This means that in reconstruction times, ‘the church has to be church ’, protecting the freedom and values of the gospel and at the same time standing for the integrity of the people (Dreyer 2016:2). In his Church Dogmatic, Barth (1956:661) articulates that the church is ‘being both an invisible (spiritual) and visible (reality), an event of the Holy Spirit and a historical entity’. Therefore, Christ is never absent from the church, for the church exists because of the activities of God. The church has to be church regardless of the threats, persecution and alienation that it faces. The doors of the church and the place of worship should remain relevantly appealing regardless of the struggles, the crisis and the brokenness in the world. While this is so, the physical elements of the church should essentially be necessary in the demands of the times in Zimbabwe.

The church embodying the spirit of the Bible comes up to teach and to make disciples. The spirit of the great commission of Matthew 28:18–20 makes sense when looked at from the context of Zimbabwe and the issues of post-colonial times. As with Matthew 28, the church should teach its believing congregations, baptise them and make disciples as a mission paradigm in Zimbabwe. During an interview on 07 January 2015, Paul Gwese explains that, to the Christian members or parishioners:

‘the church should teach, and educate them the gospel which empowers them to live and exercise real discipleship. This discipleship has to embody the elements of stewardship and accountability which is really problematic in post-colonial Zimbabwe.’ (Interview on 07 January 2015, Marondera)

This understanding affirms what David Bosch (1991) articulates:

In Matthew, preaching and proclaiming always refers to a message addressed to outsiders; it is frequently used together with the gospel of the kingdom. Jesus never preaches to his disciples; he teaches them. Similarly, in the synagogues and in the temple (among believers), Jesus always teaches. (p. 66)

In teaching the gospel, the church should make Jesus Christ real and relevant in the context of the believing community, but also make Jesus Christ and the kingdom of God’s principles the content of the whole nation. The church embodying the spirit of the Bible will then proclaim and preach the love of one’s neighbour which is the litmus test for the love of God. This preaching will challenge all sectors to reflect on their active commitment and deeds towards the welfare of the neighbour.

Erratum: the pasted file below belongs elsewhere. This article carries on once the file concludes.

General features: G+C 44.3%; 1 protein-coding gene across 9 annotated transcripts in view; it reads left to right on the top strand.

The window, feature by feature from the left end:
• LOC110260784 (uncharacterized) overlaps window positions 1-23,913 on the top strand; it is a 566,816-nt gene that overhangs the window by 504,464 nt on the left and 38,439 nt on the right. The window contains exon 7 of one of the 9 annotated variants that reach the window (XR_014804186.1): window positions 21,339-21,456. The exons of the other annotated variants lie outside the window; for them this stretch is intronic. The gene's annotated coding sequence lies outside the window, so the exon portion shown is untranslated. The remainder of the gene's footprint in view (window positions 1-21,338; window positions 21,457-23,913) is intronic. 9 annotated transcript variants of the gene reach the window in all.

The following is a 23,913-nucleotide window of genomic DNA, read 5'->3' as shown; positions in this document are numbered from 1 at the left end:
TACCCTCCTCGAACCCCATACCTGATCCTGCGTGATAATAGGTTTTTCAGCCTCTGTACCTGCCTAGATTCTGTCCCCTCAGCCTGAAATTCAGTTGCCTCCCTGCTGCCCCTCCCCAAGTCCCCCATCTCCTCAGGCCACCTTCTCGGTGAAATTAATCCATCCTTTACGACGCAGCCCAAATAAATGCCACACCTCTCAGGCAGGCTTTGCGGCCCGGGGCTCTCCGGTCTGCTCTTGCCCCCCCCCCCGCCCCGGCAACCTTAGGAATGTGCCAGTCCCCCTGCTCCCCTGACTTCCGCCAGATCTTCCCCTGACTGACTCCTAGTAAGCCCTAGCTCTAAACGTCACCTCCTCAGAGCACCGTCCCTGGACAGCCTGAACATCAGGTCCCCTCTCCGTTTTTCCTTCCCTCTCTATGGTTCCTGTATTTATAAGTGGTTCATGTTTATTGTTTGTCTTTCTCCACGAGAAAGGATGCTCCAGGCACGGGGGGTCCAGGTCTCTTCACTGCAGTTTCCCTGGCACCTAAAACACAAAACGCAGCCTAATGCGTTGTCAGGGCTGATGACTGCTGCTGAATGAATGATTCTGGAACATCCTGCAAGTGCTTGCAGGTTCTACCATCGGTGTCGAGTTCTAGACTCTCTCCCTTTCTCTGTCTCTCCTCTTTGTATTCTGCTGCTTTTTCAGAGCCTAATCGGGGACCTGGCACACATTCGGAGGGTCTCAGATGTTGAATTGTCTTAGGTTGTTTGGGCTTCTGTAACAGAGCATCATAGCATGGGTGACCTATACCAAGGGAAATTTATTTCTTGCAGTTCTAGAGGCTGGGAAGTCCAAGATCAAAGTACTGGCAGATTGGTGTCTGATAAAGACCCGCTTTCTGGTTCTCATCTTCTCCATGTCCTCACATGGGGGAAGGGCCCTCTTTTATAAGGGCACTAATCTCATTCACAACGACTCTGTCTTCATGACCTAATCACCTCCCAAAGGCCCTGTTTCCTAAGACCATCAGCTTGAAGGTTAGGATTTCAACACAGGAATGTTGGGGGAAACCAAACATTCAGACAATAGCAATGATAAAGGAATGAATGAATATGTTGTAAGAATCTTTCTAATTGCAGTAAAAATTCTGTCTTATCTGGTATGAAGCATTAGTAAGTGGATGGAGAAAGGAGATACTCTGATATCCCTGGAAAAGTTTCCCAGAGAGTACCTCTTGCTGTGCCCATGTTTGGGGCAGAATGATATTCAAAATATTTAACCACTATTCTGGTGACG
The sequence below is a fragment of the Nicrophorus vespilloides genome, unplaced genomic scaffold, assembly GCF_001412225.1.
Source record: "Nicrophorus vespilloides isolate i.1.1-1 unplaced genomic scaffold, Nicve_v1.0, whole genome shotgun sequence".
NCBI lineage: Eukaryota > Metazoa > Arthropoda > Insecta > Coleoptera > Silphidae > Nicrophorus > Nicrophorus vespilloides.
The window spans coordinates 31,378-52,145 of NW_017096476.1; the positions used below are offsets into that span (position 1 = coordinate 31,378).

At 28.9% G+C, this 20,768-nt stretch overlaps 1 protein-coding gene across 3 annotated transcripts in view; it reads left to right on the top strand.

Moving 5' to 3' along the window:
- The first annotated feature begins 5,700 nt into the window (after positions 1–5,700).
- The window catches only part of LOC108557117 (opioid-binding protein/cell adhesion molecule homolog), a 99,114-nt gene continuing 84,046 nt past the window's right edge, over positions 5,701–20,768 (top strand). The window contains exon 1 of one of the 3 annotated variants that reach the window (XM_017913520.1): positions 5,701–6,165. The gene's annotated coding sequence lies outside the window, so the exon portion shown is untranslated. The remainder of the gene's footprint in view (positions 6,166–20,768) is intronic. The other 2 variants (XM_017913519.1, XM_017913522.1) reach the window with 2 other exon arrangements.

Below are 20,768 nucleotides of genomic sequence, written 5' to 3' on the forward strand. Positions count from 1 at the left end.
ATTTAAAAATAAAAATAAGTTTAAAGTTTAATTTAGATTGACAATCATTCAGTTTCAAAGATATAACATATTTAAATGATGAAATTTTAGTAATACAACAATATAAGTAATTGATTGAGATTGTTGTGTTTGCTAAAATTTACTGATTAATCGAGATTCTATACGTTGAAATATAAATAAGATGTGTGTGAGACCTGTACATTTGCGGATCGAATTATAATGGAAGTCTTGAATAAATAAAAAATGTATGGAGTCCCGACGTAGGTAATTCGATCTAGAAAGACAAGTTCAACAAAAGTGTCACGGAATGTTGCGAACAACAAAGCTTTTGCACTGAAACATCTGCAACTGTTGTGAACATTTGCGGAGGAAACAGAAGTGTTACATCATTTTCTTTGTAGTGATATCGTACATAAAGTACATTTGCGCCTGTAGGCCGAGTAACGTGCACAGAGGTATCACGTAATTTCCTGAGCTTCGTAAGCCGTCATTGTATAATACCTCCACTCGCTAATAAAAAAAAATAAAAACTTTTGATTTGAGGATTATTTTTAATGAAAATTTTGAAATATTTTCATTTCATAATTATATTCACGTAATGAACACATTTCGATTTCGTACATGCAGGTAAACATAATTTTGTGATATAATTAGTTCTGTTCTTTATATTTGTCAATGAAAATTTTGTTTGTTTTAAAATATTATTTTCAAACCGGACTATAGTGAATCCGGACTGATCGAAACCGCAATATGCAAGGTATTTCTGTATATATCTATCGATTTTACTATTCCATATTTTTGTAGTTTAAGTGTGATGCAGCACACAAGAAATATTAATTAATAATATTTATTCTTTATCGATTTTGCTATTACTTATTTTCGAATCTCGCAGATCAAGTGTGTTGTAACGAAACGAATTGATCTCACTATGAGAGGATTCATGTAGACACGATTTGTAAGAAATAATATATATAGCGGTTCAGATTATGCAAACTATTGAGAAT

The church: Community empowered for reconstruction

Avery Dulles (1987:27; 1988) has achieved notability in providing a helpful and easily comprehensible system of models to help understand the church, the church’s purpose and mission. Dulles (1987:48) has characterised models as ‘realities having a sufficient functional correspondence with the object under study so that they provide conceptual tools and vocabulary’. Dulles proposed the following models of the church: the church as an institution, as a mystical body of Christ, as a sacrament, as a herald, as a servant and as a community of disciples. These types portray the relationship between the church and mission (Bosch 1991; Dulles 1987:56; 1988). The church in this article includes Christian individuals who are critically empowered by the spirit of the Bible to be the salt of the earth and the light of the world in the socio-economic and socio-political struggles of the communities where they operate.

The reconstruction church is a:

kingdom community of people who reinforce one another in their commitment to the gospel and consciously seek to live out the qualities of the kingdom of God; equality, participation, fellowship and communion or in the words of Roman 14:17, justice, peace and joy. (Fuellenbach 2002:174–175)

This church is spiritual and also physical in outlook. Thus, the church is an inclusive mutual and moral community, never functioning as a fearful body guard, of the divine message, but always functioning as the one who brings good tidings of hope to the hopeless. In this case, the church must be understood in relation to the world and has a concrete role to play in the socio-political and socio-economic liberation of society. Barney Pityana’s (1995) observation and conclusion of the model of the church in South Africa are relevant to the church in Zimbabwe. Pityana (1995) says:

The church is the community whose existence we already anticipate and which could be the example of human living. A relevant church today should be one without walls, which looks out to the world. It has to be an inclusive community. The challenge of the church should be continuous experimenting and living these different expressions of community. The church should be a sign of the kingdom of God. (p. 99)